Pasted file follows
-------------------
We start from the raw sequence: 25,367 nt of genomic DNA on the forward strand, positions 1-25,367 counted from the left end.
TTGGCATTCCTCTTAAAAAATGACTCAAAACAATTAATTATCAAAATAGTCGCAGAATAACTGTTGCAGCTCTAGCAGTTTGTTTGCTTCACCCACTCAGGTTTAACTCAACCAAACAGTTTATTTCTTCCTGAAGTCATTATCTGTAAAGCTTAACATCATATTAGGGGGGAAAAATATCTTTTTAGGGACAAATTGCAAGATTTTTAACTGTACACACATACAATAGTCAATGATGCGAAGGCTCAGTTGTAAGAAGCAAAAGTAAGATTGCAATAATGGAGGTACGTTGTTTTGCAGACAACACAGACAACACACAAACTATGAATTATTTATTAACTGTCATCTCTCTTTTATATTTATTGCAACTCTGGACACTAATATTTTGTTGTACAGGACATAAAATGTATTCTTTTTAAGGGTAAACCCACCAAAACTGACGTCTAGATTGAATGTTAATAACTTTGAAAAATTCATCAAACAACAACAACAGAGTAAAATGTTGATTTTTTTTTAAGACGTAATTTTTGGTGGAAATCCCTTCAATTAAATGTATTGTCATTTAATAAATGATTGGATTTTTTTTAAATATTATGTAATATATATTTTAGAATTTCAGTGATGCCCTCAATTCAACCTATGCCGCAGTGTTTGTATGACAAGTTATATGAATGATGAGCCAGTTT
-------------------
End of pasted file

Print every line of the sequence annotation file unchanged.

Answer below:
We start from the raw sequence: 25,367 nt of genomic DNA on the forward strand, positions 1-25,367 counted from the left end.
TTGGCATTCCTCTTAAAAAATGACTCAAAACAATTAATTATCAAAATAGTCGCAGAATAACTGTTGCAGCTCTAGCAGTTTGTTTGCTTCACCCACTCAGGTTTAACTCAACCAAACAGTTTATTTCTTCCTGAAGTCATTATCTGTAAAGCTTAACATCATATTAGGGGGGAAAAATATCTTTTTAGGGACAAATTGCAAGATTTTTAACTGTACACACATACAATAGTCAATGATGCGAAGGCTCAGTTGTAAGAAGCAAAAGTAAGATTGCAATAATGGAGGTACGTTGTTTTGCAGACAACACAGACAACACACAAACTATGAATTATTTATTAACTGTCATCTCTCTTTTATATTTATTGCAACTCTGGACACTAATATTTTGTTGTACAGGACATAAAATGTATTCTTTTTAAGGGTAAACCCACCAAAACTGACGTCTAGATTGAATGTTAATAACTTTGAAAAATTCATCAAACAACAACAACAGAGTAAAATGTTGATTTTTTTTTAAGACGTAATTTTTGGTGGAAATCCCTTCAATTAAATGTATTGTCATTTAATAAATGATTGGATTTTTTTTAAATATTATGTAATATATATTTTAGAATTTCAGTGATGCCCTCAATTCAACCTATGCCGCAGTGTTTGTATGACAAGTTATATGAATGATGAGCCAGTTT